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Commercial Dispute Resolution

The implications of Brexit on the resolution of commercial disputes are likely to be restricted to cross-jurisdictional contracts and disputes, rather than domestic matters.  Until the terms of the UK’s exit from the EU have been determined, the legal implications for the resolution of cross jurisdictional disputes are unclear.  However, it is likely that the following areas will be impacted.


Enforcement of Judgments


The Recast Brussels Regulation sets out a simplified mechanism for the mutual recognition and enforcement of judgments across EU member states.  This simplified procedure will not apply when the UK leaves the EU.  The enforceability of an English judgment within the EU will depend on the law of each member state.  This could give rise to significant uncertainty.




As the law currently stands, there is generally no need to obtain permission to serve proceedings in another EU member state.  When the UK leaves the EU, it is likely that permission will be required.  In relation to contractual disputes, the need to serve outside of the jurisdiction and/or to seek permission can be avoided by including an English jurisdiction clause and a clause appointing an agent for service.


Alternative Dispute Resolution (“ADR”)


ADR is a means of resolving disputes without having to resort to legal proceedings.  This could become much more attractive in circumstances where enforcement of judgments and service of legal proceedings is a concern.  Parties may also look to ADR as a means of expediting the resolution of existing disputes to take advantage of the current position on enforcement and service.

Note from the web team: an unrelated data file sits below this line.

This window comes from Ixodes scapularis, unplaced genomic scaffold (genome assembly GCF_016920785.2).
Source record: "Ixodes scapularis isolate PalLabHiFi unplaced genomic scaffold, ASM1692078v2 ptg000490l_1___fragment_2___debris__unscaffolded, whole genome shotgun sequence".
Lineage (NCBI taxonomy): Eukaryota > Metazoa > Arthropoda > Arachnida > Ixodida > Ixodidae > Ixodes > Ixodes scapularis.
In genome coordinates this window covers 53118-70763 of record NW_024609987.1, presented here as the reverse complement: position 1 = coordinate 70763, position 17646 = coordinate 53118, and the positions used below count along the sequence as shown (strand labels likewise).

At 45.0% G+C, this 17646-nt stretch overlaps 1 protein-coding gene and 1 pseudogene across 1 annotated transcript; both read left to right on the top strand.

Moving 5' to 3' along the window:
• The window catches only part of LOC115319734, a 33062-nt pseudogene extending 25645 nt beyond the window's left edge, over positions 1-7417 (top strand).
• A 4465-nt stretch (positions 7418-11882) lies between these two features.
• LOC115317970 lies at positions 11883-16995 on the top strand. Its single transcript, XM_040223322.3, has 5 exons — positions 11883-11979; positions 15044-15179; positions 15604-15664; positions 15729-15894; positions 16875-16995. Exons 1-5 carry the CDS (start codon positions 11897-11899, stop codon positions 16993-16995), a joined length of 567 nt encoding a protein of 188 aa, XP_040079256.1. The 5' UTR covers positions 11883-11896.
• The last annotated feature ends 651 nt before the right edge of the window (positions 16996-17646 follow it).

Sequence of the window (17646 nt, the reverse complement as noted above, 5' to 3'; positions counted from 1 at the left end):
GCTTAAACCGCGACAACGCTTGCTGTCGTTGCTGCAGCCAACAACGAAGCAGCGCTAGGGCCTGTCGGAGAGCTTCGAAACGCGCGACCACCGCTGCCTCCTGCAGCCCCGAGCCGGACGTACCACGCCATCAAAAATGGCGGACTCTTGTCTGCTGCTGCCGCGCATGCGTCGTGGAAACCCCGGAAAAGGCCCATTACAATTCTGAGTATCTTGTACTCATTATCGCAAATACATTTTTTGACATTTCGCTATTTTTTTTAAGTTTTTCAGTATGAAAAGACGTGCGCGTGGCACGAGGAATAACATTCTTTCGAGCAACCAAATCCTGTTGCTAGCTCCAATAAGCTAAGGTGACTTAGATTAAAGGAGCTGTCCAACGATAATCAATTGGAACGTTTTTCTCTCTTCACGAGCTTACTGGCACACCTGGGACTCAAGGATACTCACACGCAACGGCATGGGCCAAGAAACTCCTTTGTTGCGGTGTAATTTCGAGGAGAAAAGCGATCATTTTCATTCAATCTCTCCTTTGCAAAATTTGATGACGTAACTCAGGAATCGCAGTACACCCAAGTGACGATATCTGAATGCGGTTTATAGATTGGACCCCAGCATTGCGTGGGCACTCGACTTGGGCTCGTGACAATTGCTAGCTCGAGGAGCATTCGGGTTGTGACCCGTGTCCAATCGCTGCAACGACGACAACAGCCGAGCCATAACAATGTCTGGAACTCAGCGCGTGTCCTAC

The English and EU courts are still likely to respect provisions in a contract that confer jurisdiction by agreement on the English courts.  As such, it is important that parties negotiating contracts include an express clause on jurisdiction.  However, going forward, uncertainties over enforcement and service could discourage parties from choosing England as a forum to resolve disputes.


Delaying Tactics (parallel proceedings)


There is often a risk of proceedings concerning the same subject matter being commenced in more than one country i.e. parallel proceedings.  As matters presently stand, there are EU laws that seek to prevent this.  However, once the UK leaves the EU, a party could deliberately seek to issue parallel proceedings in a country where the process is known to be slow and complicated.  This delays litigation by tying the dispute up in a lengthy jurisdictional battle.


Terminating Existing Contracts


Parties may attempt to formulate complex and creative legal arguments to terminate existing contracts based on change of law claims; force majeure clauses; frustration; or material adverse change.  These types of arguments could give rise to a number of challenging points of interpretation.


Plan Ahead


Parties negotiating contacts now can plan ahead in the event that a dispute arises e.g. appoint an agent for service, have a Brexit clause and consider potential enforcement issues.  However, the position is different for litigation that is contemplated or in progress.  It could be appropriate for those parties to secure a settlement or judgment now before the UK leaves the EU.


For more information on Brexit and how it will affect Commercial Dispute Resolution please contact us at or call us on 0161 926 9969.


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